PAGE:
As humans, we’ve got more than a handful of complex challenges facing us right now.
To name just a few:
- Weather and climate-related events cost the global economy US$313 billion in 2022
- A report by Gallup and Workhuman discovered turnover and lost productivity due to employee burnout cost businesses around US$322 billion globally
- According to a report by Accenture, supply chain issues could result in a potential €920 billion cumulative loss to the gross domestic product (GDP) across the Eurozone alone by the end of 2023
- ChatGPT reached a million users within 5 days of launching in December 2022. By June 2023, that number had reached 2.6 billion. Its growth and pace of development will have significant impacts on the global workforce.
If the last several years have shown us anything, it’s that rapid and unpredictable change is unprecedented. (As is the unprecedented use of the word ‘unprecedented’, I might add!)
You might have heard of the nifty little acronym VUCA. Well, it’s on steroids right now.
It’s enough for any leader to want a cup of tea and a bit of a lie down.
Complex, interrelated and complicated challenges call for creative problem solving.
These four tips for creative problem solving below might not solve all of our global issues, but they might just help you and your team address some of the challenges you’re facing that stem from them. They’ll help you solve problems of the garden-variety too.
- What exactly is the problem we are trying to solve?
One of the first stages for creative problem solving starts with problem identification. Too often we don’t dig deep enough and don’t question our assumptions enough in this initial stage.This can lead us to solve the wrong problem altogether, address the symptoms only, or miss creative solutions by looking at the issue too narrowly.
Questions to ask during problem identification:
- Is there a more significant problem we are overlooking?
- What are our “sacred cows” and deeply-held industry assumptions that might be at play when we look at this problem?
- If this problem was solved to the ideal scenario, what would we see? How would we know it had been solved?
- What are the answers telling us about what we might be missing?
- Look beyond.
When looking for solutions, look beyond your team, your company, your industry, your country. You could even look to nature for ideas to solve your problem. Chip and Dan Heath call this approach ‘laddering up’.
Questions to ask to help you look beyond:
- Who has faced a similar problem? What did they do? Think of analogous industries or a similar process in a completely different industry.
- What can we compare this problem or idea to? Philosopher Ortega y Gassett said, “the metaphor is probably the most fertile power possessed by man.” Compare unrelated concepts and find similarities between them. An example of this is “What do a cat and a fridge have in common? They both have places to put fish, they come in a variety of colours.” This example seems somewhat non-sensical, but you get the drift.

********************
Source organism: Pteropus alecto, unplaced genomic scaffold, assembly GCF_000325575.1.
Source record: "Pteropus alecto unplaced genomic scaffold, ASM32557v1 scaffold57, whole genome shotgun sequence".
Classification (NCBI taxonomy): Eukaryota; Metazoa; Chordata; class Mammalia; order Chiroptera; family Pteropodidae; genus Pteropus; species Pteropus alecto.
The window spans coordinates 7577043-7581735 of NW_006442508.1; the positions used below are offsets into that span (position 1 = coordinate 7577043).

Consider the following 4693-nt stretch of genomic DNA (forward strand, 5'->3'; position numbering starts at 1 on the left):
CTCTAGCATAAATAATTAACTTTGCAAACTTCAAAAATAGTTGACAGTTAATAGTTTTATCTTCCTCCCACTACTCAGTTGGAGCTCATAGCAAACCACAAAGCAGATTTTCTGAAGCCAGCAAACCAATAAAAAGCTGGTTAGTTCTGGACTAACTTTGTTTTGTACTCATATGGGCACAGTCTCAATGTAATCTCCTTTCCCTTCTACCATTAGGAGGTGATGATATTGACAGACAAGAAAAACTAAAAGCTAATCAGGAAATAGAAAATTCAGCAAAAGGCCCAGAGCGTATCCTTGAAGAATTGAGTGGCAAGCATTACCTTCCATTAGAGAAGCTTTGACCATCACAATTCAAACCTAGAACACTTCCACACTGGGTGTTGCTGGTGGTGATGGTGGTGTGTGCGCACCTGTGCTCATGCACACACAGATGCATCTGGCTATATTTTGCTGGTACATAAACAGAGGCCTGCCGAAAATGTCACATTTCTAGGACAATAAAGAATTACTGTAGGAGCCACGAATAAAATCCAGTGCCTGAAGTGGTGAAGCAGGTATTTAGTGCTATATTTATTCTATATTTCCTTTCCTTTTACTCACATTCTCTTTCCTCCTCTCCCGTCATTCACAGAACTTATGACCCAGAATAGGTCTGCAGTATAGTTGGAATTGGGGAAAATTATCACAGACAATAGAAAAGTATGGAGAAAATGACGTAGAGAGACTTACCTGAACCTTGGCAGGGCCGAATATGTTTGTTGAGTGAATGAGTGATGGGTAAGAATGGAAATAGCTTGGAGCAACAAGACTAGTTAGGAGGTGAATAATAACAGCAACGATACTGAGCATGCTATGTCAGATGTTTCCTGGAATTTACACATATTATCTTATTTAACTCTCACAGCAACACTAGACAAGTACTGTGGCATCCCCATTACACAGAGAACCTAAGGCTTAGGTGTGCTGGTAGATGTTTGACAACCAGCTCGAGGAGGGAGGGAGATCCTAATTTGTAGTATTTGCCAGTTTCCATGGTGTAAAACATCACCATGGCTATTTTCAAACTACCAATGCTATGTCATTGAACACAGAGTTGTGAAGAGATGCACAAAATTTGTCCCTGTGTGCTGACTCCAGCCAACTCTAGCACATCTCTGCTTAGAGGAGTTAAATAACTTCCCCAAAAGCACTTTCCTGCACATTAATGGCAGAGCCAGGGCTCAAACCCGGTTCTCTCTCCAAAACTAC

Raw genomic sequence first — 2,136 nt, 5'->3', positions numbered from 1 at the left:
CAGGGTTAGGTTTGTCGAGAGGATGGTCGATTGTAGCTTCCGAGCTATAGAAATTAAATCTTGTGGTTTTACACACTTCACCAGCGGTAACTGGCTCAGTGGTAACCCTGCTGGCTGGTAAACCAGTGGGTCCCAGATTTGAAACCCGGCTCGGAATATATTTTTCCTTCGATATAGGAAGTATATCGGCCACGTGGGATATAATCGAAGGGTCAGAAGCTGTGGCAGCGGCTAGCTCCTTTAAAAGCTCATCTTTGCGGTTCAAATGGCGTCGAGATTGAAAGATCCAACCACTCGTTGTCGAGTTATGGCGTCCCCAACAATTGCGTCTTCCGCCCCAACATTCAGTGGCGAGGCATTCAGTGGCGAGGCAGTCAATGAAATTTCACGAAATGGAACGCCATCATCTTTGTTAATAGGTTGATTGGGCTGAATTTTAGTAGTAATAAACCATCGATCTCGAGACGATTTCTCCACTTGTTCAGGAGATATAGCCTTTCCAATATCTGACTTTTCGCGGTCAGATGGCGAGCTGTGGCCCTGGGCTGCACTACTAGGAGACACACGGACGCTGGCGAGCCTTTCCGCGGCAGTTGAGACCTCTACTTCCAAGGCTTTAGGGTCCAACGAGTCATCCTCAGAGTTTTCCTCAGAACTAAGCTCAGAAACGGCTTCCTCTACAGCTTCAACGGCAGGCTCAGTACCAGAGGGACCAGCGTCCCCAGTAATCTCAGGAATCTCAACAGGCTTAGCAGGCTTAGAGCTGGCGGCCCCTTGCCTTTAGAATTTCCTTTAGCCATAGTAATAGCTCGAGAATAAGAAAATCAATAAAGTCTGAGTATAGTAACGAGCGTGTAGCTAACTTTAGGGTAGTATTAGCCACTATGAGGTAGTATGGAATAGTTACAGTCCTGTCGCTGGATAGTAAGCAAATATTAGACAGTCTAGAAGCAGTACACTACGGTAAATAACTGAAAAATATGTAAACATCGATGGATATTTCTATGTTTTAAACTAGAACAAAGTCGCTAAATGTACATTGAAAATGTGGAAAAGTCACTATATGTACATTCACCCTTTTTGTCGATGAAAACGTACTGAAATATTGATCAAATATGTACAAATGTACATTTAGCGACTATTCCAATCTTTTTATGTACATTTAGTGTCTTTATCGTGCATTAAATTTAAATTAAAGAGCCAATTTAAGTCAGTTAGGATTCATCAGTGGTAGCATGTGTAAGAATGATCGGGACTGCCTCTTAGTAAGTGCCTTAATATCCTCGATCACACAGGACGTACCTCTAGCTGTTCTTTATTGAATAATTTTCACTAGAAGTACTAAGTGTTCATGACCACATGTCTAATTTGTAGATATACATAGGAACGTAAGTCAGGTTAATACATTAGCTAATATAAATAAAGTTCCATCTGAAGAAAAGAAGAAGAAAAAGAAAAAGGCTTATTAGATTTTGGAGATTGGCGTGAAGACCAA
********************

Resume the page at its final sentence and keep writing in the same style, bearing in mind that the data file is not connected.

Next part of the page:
- Toggle between extremes.
Exaggeration can be your friend when it comes to creative problem solving because it forces us to think creatively and makes our brain a bit uncomfortable. It stretches us, if you will.
Questions to ask to lean into exaggeration:
- If we had unlimited time and money, how would we fix this? What would happen if we did the exact opposite?
- What’s the idea that would get us fired? Now bring it back a bit.
- What if it were a thousand times bigger, faster, louder, stronger, more powerful? Now the opposite; what if it only one thousandth as powerful, fast, complicated?
- We can’t choose any of the current options we’re considering. What else could we do?
- Tolerate the discomfort of ambiguity.
Imperfection, trial and error, and ‘not knowing’ are all common stages of great breakthroughs. Skilled and creative problem solving means being comfortable with the discomfort of estimating, experimenting and tolerating the stage just before breakthroughs. Encourage your team to persist when it feels hard. When I work with leadership teams, I often find that the frustration and discomfort is high just prior to an epiphany or breakthrough. Good problem solving is rarely linear. It’s common to feel like you’re largely dancing backwards, or coming at something sideways.
Questions to ask as you navigate ambiguity:
- How can we challenge solutions that imply certainty? How can we work better with odds?
- What would we have to believe for this to be true?
- What are we learning at this juncture? (This can be helpful even if it’s about the process, not the problem we’re trying to solve.)
Creative problem solving has always been important in leadership, but it’s even more crucial in today’s environment. What creative problem solving approaches have you seen work well? Add them below.